How We Did It: Poverty Truth Commission
The cost-of-living crisis is a live emergency facing councils and communities up and down the country, and councils are searching for innovative ways to tackle the challenges.
In the latest of our ‘How We Did It’ event series, we looked at one possible tool – Poverty Truth Commissions. Claire Vibert shares her experience of setting up and running a complex, collaborative commission in Trafford, Greater Manchester
Watch or read our interview below.
What is a Poverty Truth Commission?
A Poverty Truth Commission, in a nutshell, is a process that tries to put people who are experiencing poverty in their daily lives, at the heart of developing solutions.
It’s a project that takes place in a specific local area, and it’s time limited. It works by recruiting two sets of commissioners – in Trafford, we’ve called them community commissioners and civic commissioners. The community commissioners are local residents who have lived experience of poverty. Civic commissioners are local leaders in the public, private or third sectors, key decision makers in that local area who can affect change.
How does it work?
The Poverty Truth Commission runs by fostering good relationships between the two sets of commissioners, to enable a deeper understanding of poverty within the local area and how it affects people’s lives. The aim is to lead to better policymaking and better ways of working within delivery organisations.
It’s not a consultation, so you don’t start with questions. You start with the people and their relationships and their experiences. And then you build from that. It’s very much up to the commissioners themselves to set the agenda and identify the specific topics that they want to tackle.
We spent a few months recruiting our commissioners and setting up the commission. Now that is all in place, my role involves planning and facilitating the commission meetings, keeping the commission moving, and continuing to build relationships with our commissioners. We’re also looking outwards from the Commission to try and make sure that the work that we’re doing is having an effect throughout the borough.
What is the council’s role?
There isn’t an exact template that every Poverty Truth Commission follows, but in most places, the council does have a role. In Trafford, they really were the driving force behind setting up our commission.
Before the project team was in place, there was a working group with council officials, elected members, local organisations, and third-sector partners. The council funds the project together with Trafford Housing Trust, but the project team is employed by Stratford public hall – a local community hub – which is funded to deliver the project.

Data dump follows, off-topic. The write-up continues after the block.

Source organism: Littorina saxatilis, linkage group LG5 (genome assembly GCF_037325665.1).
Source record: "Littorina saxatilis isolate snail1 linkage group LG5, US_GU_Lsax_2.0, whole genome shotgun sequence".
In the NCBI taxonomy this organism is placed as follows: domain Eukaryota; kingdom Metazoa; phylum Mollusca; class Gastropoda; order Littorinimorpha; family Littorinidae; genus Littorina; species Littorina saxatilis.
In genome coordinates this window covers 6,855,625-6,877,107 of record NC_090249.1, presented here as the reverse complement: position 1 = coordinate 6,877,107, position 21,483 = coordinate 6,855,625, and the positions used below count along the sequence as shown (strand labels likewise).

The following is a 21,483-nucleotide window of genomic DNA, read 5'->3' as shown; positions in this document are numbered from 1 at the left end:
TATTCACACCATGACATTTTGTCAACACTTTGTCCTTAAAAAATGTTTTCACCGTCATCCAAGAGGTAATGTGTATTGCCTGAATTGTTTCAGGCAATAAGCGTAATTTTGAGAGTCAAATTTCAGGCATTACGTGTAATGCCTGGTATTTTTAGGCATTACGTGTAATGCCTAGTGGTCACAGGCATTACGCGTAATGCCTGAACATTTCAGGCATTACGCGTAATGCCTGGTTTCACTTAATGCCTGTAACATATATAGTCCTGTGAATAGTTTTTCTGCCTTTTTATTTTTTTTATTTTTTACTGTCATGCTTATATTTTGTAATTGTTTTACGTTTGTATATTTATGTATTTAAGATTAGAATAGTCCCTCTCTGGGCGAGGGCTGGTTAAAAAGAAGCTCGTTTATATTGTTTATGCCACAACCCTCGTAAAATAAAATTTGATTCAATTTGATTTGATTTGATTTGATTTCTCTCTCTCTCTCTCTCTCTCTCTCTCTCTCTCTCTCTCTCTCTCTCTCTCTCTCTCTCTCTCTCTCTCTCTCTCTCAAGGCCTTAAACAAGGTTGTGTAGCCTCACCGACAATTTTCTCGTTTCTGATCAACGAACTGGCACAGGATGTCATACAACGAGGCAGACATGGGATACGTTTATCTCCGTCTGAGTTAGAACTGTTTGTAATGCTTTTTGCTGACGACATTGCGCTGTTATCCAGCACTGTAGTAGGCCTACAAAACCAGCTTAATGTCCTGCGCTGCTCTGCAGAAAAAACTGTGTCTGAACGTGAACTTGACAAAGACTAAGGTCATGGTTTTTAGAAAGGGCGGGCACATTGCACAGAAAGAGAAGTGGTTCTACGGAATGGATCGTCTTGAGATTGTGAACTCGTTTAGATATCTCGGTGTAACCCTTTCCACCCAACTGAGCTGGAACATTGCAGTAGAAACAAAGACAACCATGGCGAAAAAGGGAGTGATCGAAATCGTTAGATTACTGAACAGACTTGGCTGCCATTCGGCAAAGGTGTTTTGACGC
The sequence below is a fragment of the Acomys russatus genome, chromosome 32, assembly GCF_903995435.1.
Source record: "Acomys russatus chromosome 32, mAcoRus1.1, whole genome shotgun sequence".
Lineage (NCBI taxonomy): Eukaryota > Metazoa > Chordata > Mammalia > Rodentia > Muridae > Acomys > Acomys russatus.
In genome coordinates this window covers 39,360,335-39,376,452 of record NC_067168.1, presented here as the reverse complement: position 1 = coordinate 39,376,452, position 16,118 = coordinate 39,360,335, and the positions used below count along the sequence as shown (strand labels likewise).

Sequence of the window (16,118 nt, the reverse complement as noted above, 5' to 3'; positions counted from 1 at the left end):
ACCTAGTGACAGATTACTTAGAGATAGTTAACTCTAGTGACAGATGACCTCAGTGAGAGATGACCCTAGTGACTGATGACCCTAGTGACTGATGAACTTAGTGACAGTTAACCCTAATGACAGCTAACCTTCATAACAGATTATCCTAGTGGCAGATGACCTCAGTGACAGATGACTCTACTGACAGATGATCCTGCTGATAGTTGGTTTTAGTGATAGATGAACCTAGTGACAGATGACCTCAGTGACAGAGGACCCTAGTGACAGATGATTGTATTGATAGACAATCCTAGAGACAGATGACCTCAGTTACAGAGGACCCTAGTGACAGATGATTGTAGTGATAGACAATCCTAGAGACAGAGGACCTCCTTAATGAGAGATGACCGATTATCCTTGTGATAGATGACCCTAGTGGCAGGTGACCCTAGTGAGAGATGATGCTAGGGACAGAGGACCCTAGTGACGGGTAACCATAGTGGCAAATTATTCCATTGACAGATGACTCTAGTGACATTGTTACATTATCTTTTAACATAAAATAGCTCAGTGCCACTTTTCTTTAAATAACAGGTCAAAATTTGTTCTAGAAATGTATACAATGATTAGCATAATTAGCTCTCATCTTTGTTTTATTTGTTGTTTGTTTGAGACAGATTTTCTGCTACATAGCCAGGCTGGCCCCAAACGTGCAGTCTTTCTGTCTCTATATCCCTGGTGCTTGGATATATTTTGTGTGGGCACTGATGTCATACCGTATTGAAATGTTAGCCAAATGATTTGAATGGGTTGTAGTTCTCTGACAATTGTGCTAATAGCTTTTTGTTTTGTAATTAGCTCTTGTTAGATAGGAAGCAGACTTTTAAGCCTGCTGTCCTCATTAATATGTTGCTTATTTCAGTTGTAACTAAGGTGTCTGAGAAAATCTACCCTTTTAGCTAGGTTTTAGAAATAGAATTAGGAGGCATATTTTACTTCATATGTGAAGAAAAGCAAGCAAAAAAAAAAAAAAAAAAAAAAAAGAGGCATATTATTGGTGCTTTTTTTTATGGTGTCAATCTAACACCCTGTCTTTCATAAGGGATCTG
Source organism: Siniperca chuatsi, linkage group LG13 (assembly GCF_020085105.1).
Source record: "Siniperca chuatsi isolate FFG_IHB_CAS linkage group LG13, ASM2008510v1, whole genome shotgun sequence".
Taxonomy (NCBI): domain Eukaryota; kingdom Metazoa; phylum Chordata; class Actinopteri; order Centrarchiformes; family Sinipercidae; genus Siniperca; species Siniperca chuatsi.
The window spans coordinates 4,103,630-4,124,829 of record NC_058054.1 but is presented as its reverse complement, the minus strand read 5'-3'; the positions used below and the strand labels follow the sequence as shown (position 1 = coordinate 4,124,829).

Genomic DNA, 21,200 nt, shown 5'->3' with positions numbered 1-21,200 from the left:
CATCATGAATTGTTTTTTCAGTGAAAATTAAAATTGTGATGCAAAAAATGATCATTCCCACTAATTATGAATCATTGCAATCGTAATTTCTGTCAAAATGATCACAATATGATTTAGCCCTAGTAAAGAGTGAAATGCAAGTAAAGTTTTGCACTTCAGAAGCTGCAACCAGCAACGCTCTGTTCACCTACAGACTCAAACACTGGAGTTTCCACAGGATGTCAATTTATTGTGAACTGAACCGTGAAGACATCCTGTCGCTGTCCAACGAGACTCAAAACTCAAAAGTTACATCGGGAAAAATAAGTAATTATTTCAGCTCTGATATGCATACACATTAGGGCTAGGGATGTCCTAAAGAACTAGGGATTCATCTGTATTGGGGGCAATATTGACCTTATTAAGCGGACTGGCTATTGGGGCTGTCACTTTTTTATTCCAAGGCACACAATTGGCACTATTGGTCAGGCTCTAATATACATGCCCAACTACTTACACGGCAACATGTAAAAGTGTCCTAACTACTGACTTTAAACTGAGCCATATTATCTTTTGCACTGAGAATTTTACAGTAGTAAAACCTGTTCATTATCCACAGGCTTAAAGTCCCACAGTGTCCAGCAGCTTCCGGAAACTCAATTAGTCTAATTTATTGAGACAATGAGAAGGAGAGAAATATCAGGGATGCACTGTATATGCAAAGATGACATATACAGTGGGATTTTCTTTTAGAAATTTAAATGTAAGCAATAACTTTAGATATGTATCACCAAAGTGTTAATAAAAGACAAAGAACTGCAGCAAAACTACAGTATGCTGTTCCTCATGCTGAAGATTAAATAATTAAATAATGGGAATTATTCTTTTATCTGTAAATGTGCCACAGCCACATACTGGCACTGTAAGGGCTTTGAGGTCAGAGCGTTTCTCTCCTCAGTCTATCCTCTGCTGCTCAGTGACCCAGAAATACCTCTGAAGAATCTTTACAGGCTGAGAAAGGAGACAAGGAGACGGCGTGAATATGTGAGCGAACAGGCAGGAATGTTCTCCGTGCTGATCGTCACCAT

Throughout the process, we’ve worked really closely with the council, and we’re feeding directly into the anti-poverty strategy. We have regular meetings with the policy team. We also have two representatives from the council sitting on the civic side of the commission itself – one of the deputy chief executives and one of the executive members. So, the council plays an integral role, both in managing the project and also participating in the commission.
Why did the council not decide to run the commission themselves?
My sense is that having that separation between the council and the Poverty Truth Commission helps because we’re slightly at arm’s length. It allows the commission to progress in quite a natural way, and the commissioners themselves to be in charge of the process.
We also work with the council if they have something specific that they are looking at in terms of poverty strategy and our community commissioners can come in and talk to them on a particular issue, but the actual Poverty Truth Commission itself needs to be a more natural process.
That said, I know that in some areas, Poverty Truth Commissions are run from within the council, so it’s not a one size fits all.
What goes into setting up a commission? What are the timelines?
Obviously, the process started before I was in post, when the council and their partners started to think about hosting a Poverty Truth Commission. If you’re thinking of running a Poverty Truth Commission in your area, absolutely engage with an organisation called the Poverty Truth Network – they oversee what commissions are going on across the country and can advise you on setting up a project.